BOB MCCOSKRIE AGAINST NEW ZEALAND HERALD
Case Number: 3233
Council Meeting: March 2022
Verdict: No Grounds to Proceed
Publication: New Zealand Herald
Balance, Lack Of
Defamation/Damaging To Reputation
Headlines and Captions
The New Zealand Herald published an article on February 16, 2022, headlined Enjoy the victory’: Activist calls for celebration despite death threats after conversion therapy ban. The story reported that a note which said “hang yourself” had been left on the doorstep of Shaneel Lal, the leader of End Conversion Therapy group, the morning after Parliamentary passed a new law that Lal had campaigned for.
Bob McCoskrie complained that the article made groups and individual who opposed the Bill look very bad and willing to physically threaten people.
He asked what steps were taken to confirm the claim, what evidence was gathered, whether a complaint was made to the police and, if there was no evidence or formal complaint, why was this a key feature or even included in the story?
He argued the story was based on a spurious claim.
The New Zealand Herald rejected the complaint. He said the article explained Lal burnt the threatening message and opted against laying a complaint with police, a decision entirely at Lal’s discretion.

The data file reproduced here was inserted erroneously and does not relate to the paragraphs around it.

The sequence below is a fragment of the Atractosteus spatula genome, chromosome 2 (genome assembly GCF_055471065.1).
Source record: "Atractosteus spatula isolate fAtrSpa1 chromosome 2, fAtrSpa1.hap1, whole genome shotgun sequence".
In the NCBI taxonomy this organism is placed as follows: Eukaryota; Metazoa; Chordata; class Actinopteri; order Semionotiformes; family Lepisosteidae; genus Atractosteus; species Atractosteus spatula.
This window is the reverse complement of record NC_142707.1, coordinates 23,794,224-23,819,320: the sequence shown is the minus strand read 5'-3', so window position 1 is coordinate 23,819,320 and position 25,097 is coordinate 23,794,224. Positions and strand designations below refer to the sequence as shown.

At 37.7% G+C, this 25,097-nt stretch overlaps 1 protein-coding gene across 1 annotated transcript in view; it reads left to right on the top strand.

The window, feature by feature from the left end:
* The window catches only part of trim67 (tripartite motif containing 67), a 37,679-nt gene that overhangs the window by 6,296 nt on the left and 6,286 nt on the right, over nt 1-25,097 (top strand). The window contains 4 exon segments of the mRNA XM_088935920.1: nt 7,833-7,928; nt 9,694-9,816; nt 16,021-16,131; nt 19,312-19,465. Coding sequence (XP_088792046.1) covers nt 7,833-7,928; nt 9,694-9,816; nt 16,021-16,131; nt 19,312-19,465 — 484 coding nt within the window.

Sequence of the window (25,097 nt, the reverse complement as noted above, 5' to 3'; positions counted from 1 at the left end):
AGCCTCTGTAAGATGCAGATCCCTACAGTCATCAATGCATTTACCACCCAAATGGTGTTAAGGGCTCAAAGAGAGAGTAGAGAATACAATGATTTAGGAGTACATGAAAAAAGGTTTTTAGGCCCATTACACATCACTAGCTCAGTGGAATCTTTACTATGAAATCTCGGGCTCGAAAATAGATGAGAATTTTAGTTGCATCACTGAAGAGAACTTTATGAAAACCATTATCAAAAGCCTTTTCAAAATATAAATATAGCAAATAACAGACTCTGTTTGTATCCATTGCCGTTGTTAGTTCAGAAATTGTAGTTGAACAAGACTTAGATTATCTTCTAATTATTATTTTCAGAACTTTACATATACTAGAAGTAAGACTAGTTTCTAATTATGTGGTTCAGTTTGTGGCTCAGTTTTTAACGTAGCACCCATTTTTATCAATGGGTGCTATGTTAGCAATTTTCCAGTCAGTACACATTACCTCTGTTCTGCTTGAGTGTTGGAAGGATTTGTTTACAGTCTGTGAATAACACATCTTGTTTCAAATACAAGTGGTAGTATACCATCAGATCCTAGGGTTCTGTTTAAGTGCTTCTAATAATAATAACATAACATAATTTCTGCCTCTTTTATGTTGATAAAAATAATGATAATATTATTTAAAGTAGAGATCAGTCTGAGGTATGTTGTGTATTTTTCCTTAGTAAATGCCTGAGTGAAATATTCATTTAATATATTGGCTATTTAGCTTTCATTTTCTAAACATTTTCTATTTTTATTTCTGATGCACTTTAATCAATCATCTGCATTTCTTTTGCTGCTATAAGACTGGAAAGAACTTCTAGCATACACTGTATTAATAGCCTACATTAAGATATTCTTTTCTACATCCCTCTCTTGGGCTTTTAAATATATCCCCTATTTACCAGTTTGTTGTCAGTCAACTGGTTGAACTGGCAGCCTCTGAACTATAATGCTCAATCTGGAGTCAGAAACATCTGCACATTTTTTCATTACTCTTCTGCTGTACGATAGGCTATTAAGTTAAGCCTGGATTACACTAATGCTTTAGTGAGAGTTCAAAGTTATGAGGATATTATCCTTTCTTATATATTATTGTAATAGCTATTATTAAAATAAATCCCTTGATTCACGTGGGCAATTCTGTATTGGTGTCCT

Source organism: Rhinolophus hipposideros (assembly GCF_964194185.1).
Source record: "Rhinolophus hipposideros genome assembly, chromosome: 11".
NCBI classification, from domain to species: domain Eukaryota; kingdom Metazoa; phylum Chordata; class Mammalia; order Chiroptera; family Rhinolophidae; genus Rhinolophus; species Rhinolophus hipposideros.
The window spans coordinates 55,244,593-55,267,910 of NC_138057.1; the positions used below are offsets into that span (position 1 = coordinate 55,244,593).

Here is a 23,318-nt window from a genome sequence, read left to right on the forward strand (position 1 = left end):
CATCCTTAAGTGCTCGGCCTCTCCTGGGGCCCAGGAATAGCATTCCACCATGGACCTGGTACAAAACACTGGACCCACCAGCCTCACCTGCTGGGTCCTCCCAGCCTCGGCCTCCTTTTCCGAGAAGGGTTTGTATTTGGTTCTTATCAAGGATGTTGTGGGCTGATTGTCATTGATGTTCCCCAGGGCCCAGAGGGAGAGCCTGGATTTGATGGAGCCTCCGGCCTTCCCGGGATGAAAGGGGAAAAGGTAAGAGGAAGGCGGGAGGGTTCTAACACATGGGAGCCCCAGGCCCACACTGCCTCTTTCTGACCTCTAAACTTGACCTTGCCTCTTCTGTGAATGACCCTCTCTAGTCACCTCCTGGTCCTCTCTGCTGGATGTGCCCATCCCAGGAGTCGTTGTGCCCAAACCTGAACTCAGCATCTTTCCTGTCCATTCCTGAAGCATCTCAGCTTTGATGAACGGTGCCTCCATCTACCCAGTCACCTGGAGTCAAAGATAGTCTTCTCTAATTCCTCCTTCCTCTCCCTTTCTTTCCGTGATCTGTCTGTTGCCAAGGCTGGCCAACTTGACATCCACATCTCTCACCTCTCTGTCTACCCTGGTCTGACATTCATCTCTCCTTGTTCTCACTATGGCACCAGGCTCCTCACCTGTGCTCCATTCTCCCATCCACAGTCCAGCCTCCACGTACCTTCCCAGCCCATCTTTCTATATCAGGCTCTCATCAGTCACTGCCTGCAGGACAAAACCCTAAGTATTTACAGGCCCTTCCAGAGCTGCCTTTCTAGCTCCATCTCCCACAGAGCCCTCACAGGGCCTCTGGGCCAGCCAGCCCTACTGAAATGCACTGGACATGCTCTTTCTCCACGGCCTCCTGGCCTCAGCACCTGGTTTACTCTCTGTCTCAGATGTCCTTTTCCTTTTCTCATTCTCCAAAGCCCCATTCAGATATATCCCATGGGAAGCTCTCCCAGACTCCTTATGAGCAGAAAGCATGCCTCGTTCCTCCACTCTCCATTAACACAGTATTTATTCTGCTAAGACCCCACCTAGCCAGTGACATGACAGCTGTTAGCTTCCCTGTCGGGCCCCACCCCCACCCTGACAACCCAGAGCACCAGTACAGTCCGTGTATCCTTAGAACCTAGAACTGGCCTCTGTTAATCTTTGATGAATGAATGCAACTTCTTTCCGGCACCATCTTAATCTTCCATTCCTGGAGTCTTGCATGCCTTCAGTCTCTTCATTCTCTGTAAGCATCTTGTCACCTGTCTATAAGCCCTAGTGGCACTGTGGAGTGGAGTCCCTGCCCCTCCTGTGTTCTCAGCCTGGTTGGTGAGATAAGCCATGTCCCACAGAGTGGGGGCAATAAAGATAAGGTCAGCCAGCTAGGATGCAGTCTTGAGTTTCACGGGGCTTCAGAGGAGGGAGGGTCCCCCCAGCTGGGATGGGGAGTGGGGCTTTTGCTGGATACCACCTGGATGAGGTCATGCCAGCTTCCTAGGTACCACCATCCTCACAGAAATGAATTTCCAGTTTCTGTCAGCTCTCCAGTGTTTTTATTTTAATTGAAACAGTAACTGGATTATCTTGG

The Herald said it was a long bow indeed to claim the note was sent by any of the groups or individuals who opposed the law change, especially as none were named in the article.
The Media Council does not accept the complainant’s case. The story has not been shown to be inaccurate. There is nothing to indicate that Lal did not receive the note or that Lal’s word on this is in question.
The fact that something cannot be corroborated does not prove it to be false or preclude it from being reported or put in a headline.
The Council also finds there can be no basis for claiming the death threat reflects badly on all of the Bill’s opponents, as plainly any such note would have been sent only by an extremist.
There were insufficient grounds to proceed.